If you want a memorable trip to Panama, don’t miss the opportunity to go snorkeling in Bocas del Toro or San Blas. Both of these Caribbean island groups are beautiful above the water, of course, and they are just as pretty beneath the waves.
I recently wrote about spending two days exploring Bocas del Toro, and a reader asked us if we saw any starfish there. The answer is yes, absolutely! There were plentiful brittle stars, as well as orange sea stars, basket stars, and more with names that we know but I won’t bore you with. Here’s a green sponge with some brittle starfish at its base.
Photography is a challenge.
Dan was a little frustrated by not always getting the best focus in his shots. If you plan to take your camera on this trip, be forewarned: It’s harder to focus when in the water than on land because the photographer, the water and the fish are all moving. As if that wasn’t enough of a challenge, this was his first time to try out our brand new underwater point-and-shoot camera. For a first time user, I think he did pretty well.
But then, I’m a lot more forgiving of photography errors. That’s why he’s the photographer and I’m the writer in this team!
The entire collection of Dan’s Bocas underwater photos are in our Bocas del Toro Underwater gallery.
Besides a variety of starfish, we saw plenty of other things, many of which we used to keep in our 90-gallon saltwater fish tank.
Here, we could look at a lot more beautiful marine life than any fish shop could carry, and for a far lower price. I especially enjoyed looking at the flame scallops on the reef. Each one we saw would have cost $6 in the store, yet here they were, free to enjoy (and a lot happier, I’m sure!).
How to have a bit of fun while you’re snorkeling
If you look closely at the reefs, you’ll see feathery things sticking out from between the rocks. You might think that they are unusual varieties of coral, but they’re not. They’re actually a type of worm known as a feather duster. Those feathery fronds sweep microscopic particles into their mouths. That’s how they eat.
Feather dusters come in a variety of hues … purple, pink, brown … some are as big as your hand, while others are as small as a fingernail. And those worms are extremely skittish too, which makes them really fun to play with. Any time you get near them, they vanish back into their tubes so quickly that you’ll wonder if they were there to start with!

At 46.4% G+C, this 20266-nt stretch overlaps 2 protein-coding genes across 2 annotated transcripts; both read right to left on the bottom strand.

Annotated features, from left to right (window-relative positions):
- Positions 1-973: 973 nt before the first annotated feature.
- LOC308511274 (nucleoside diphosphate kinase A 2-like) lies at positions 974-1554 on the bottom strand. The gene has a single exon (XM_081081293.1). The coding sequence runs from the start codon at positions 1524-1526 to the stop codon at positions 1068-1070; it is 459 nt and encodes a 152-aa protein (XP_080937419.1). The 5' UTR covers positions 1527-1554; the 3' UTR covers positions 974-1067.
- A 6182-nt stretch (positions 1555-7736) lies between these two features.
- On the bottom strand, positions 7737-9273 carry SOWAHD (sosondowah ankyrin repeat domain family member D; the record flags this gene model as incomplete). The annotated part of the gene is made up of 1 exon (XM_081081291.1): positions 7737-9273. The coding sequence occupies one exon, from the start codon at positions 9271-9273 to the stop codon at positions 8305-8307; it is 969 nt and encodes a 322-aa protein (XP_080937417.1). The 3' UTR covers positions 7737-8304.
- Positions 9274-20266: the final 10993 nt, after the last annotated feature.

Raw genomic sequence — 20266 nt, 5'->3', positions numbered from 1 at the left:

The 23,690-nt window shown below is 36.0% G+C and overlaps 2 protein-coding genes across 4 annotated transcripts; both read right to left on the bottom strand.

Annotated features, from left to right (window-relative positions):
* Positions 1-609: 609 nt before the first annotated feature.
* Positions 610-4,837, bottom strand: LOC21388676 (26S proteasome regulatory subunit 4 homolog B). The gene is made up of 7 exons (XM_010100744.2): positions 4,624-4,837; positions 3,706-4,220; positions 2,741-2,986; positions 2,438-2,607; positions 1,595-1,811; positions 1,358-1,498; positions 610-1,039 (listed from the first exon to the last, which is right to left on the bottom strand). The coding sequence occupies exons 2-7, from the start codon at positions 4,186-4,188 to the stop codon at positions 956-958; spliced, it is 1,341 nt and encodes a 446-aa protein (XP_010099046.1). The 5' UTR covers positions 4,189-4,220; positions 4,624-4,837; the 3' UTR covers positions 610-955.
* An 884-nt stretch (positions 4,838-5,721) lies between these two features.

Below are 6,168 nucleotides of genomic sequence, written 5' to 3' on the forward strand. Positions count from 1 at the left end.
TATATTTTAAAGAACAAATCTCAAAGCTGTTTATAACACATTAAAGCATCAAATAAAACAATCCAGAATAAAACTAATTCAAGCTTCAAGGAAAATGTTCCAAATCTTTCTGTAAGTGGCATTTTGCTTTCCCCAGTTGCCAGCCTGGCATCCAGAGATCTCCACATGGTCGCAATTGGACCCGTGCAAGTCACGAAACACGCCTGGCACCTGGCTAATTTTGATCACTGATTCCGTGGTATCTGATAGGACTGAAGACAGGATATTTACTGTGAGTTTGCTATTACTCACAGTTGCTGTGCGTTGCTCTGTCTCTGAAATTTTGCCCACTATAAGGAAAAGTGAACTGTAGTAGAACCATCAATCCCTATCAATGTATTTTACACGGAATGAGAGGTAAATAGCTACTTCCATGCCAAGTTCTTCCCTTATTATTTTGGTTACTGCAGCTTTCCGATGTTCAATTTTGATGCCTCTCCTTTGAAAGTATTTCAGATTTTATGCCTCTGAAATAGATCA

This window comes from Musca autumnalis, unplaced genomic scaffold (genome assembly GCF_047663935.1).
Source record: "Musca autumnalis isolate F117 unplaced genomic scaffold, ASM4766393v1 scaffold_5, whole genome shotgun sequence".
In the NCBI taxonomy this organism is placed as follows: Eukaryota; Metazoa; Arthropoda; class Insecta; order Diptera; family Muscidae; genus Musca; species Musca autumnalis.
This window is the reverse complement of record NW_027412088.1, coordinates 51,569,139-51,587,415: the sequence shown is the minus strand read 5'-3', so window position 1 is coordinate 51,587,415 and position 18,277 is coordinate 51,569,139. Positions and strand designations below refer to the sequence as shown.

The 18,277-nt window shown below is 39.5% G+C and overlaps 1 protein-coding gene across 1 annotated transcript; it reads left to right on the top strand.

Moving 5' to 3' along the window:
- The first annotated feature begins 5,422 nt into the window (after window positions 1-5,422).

We tried to see how close we could get before they disappeared. It became a fun game. See how small they are? Someday, we hope to go to Hawaii, where there are worms as long as an arm.
Life under the water
This is a type of damsel fish. It kept attacking whenever one of us got close. Damsels are very protective of their young. If you look carefully behind and slightly above the tail you will see the eggs she was protecting.
Though they don’t look like it, these neon-purple sponges are actually animals. Like the feather duster worms, they too are filter feeders. The starfish wrapped around the one on the left is called a brittle star. The area is chock full of brittle stars, and that is not a good thing for the reef.
Draped across some rocks and nestled among the sponges is a mint green carpet anemone. They are outrageously expensive to buy because they are so hard to keep.
I tried to get a better shot of these two butterfly fish while they were feeding, but they kept “fluttering” away from the camera. (Lame joke, I know.)
Where to snorkel in Bocas
Here’s another tip: I don’t recommend that you try to stay in Bocas Town, where the nightlife is, and jump off the nearest dock to go snorkeling. I mean, you can, of course, but you will mostly be watching the fish swim among a lot of bottles, trash, and so forth. It’s better to visit cleaner, more remote areas.
Boat service to other islands is inexpensive and also many tour services are available to take you to better areas. We booked a full-day trip that included dolphin spotting, a lunch stop at a seafood restaurant (bring extra money to pay for the food) and stops on different islands for swimming, snorkeling and exploring.